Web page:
Small companies that don't use the micro-entity accounting standard always include a director's report along with the accounts, but most of those reports just include the bare minimum amount of information required by law. If you fall into this category, are you missing an opportunity to communicate your company's story to anyone who reads your accounts?
In the UK, the directors’ report has to contain certain information prescribed by the Companies Act 2006. Normally your accountant will make sure that your report contains the minimum information required by the law, including:
- the company’s principal activities;
- the names of the people who, at any time during the financial year, were directors of the company;
- the amount (if any) that the directors recommend should be paid by way of dividend (unless the company takes advantage of the small companies exemption from including this statement); and
- a statement in respect of disclosures provided to auditors (only where the accounts are audited).
There is nothing, however, to stop you from including additional information in your directors’ report over and above what the law requires - and indeed it may be beneficial to do so.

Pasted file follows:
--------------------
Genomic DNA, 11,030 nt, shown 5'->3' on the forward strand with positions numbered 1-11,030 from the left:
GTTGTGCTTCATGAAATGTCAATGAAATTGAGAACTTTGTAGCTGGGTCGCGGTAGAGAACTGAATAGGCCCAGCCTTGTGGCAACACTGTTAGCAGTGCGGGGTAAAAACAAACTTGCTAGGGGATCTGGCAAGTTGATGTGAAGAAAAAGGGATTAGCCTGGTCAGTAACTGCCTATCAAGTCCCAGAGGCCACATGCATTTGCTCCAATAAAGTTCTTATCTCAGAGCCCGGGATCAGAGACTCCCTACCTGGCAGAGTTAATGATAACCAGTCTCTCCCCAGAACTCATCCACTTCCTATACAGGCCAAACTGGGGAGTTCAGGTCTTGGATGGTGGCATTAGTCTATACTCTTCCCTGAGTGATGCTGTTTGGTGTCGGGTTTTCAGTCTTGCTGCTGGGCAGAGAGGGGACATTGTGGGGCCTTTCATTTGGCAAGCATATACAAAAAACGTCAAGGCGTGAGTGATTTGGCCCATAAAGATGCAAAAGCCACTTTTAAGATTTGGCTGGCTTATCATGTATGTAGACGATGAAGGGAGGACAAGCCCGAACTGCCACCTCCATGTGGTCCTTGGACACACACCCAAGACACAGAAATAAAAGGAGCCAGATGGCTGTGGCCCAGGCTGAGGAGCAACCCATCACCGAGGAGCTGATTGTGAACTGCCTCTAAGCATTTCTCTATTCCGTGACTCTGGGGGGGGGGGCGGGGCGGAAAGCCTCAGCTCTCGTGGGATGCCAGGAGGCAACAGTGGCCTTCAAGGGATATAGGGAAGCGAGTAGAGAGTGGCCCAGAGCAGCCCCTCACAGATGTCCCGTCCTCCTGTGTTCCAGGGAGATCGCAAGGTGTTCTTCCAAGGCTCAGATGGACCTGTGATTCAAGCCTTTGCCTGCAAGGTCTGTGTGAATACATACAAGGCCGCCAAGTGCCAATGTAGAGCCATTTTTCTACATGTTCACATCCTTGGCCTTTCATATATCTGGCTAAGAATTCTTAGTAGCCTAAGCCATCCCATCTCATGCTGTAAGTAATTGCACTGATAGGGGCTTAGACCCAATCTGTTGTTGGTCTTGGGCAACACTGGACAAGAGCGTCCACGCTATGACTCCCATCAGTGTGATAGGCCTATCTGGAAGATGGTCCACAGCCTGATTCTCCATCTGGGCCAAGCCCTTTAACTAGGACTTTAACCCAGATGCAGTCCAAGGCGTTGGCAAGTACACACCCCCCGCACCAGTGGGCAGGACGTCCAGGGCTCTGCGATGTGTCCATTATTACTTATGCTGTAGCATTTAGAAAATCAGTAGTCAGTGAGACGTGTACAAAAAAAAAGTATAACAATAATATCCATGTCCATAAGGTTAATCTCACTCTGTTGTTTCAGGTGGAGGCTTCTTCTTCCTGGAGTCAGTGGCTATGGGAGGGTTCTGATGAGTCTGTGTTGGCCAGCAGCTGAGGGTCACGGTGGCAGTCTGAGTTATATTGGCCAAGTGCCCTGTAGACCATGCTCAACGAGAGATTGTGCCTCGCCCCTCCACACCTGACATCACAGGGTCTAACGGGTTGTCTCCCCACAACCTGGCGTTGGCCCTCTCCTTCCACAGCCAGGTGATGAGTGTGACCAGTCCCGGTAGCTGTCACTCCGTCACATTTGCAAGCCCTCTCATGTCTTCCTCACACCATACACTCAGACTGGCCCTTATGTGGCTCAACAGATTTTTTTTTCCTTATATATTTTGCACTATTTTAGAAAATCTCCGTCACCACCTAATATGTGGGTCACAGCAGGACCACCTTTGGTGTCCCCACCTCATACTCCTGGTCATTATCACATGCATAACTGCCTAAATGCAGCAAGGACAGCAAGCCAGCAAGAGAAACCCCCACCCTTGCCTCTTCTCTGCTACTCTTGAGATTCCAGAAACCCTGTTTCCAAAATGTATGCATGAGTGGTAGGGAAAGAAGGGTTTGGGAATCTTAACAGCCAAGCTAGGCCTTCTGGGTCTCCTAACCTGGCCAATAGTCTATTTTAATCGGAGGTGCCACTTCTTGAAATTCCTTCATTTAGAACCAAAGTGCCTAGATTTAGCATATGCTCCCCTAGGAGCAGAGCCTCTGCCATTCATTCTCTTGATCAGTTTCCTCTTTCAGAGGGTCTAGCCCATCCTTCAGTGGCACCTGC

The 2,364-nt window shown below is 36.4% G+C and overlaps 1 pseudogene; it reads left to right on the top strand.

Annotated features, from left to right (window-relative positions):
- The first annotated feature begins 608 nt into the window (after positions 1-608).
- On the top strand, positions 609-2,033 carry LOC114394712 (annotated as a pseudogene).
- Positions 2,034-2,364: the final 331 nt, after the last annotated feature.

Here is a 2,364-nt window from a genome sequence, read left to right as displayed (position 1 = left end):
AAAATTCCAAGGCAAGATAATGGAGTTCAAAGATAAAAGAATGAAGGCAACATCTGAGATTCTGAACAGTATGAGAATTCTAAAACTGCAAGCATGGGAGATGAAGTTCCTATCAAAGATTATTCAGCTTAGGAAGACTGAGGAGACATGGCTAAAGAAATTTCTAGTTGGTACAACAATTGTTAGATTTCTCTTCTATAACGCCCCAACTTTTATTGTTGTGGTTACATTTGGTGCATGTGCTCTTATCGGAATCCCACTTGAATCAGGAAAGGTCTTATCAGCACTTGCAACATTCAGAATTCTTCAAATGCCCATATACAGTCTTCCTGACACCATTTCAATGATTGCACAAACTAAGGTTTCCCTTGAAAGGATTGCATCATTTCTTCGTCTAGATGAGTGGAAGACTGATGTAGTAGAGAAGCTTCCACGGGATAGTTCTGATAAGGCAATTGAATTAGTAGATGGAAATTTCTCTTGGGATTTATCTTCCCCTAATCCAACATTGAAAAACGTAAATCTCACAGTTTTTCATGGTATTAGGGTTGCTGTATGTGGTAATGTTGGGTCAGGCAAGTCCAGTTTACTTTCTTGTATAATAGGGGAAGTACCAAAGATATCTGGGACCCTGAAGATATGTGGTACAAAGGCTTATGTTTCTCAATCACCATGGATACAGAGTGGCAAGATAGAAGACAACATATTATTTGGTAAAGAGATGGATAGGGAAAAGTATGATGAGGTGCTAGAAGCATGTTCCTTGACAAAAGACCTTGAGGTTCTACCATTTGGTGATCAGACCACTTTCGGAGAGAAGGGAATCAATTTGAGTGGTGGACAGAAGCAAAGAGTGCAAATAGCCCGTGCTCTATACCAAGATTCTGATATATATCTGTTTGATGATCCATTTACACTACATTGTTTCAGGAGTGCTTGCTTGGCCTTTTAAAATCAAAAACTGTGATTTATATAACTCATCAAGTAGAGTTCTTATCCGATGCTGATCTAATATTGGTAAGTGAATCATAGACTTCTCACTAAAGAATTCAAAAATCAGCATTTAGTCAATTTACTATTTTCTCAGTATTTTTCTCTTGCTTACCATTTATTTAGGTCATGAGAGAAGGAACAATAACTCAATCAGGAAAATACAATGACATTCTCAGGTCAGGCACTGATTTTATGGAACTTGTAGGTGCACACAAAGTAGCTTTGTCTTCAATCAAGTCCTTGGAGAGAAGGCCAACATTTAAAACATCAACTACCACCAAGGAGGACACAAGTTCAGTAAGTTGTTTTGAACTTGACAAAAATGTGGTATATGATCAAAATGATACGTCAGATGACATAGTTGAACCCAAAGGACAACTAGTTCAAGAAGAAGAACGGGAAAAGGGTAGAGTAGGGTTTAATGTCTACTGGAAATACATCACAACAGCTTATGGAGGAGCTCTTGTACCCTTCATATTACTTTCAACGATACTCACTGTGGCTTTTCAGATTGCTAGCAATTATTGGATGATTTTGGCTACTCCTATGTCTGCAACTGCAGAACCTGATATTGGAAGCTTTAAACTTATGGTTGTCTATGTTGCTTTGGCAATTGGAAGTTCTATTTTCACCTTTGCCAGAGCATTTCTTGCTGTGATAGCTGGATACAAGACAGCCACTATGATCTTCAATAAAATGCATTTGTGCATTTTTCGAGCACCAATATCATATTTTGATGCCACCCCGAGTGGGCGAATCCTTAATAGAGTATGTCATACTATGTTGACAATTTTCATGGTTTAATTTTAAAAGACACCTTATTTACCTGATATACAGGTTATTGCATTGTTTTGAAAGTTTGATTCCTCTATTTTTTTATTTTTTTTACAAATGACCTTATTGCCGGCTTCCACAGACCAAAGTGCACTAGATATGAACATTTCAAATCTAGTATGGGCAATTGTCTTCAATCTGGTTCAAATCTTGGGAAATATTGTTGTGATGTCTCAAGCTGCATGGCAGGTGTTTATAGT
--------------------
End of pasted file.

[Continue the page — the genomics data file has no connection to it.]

Think about all the people that might read your accounts: your bank; other potential lenders; customers and suppliers; credit rating agencies; employees, perhaps. Is there specific information you might want to convey to those groups of people, above and beyond the "bare numbers" shown in the accounts? Whether your company has had a good, bad or indifferent year, you may want your report to:
- provide background and context to the company’s recent financial performance and current financial position;
- give some reassurance to credit ratings agencies, lenders or suppliers that the company is in good financial health; or
- offer existing or potential investors the “heads up” on your exciting future plans for the business.
At the same time, of course, you won't want to be disclosing information unnecessarily where it might harm your business; for example, you might not want to be telling your competitors about that great new product or service you're about to launch. So there is, of course, a balance to be struck.
The only other caveat is that your report should be consistent with the underlying accounts and not mislead users of the accounts.
If your company is subject to the small companies regime, you are not required to include a copy of your directors' report in the accounts that are filed at Companies House; but you may still do so if you wish. So not only do you get to tell your company's story; you also (sort of) get to decide who reads the story, too!
If you would like to discuss your company's directors' reports in more depth, contact us today.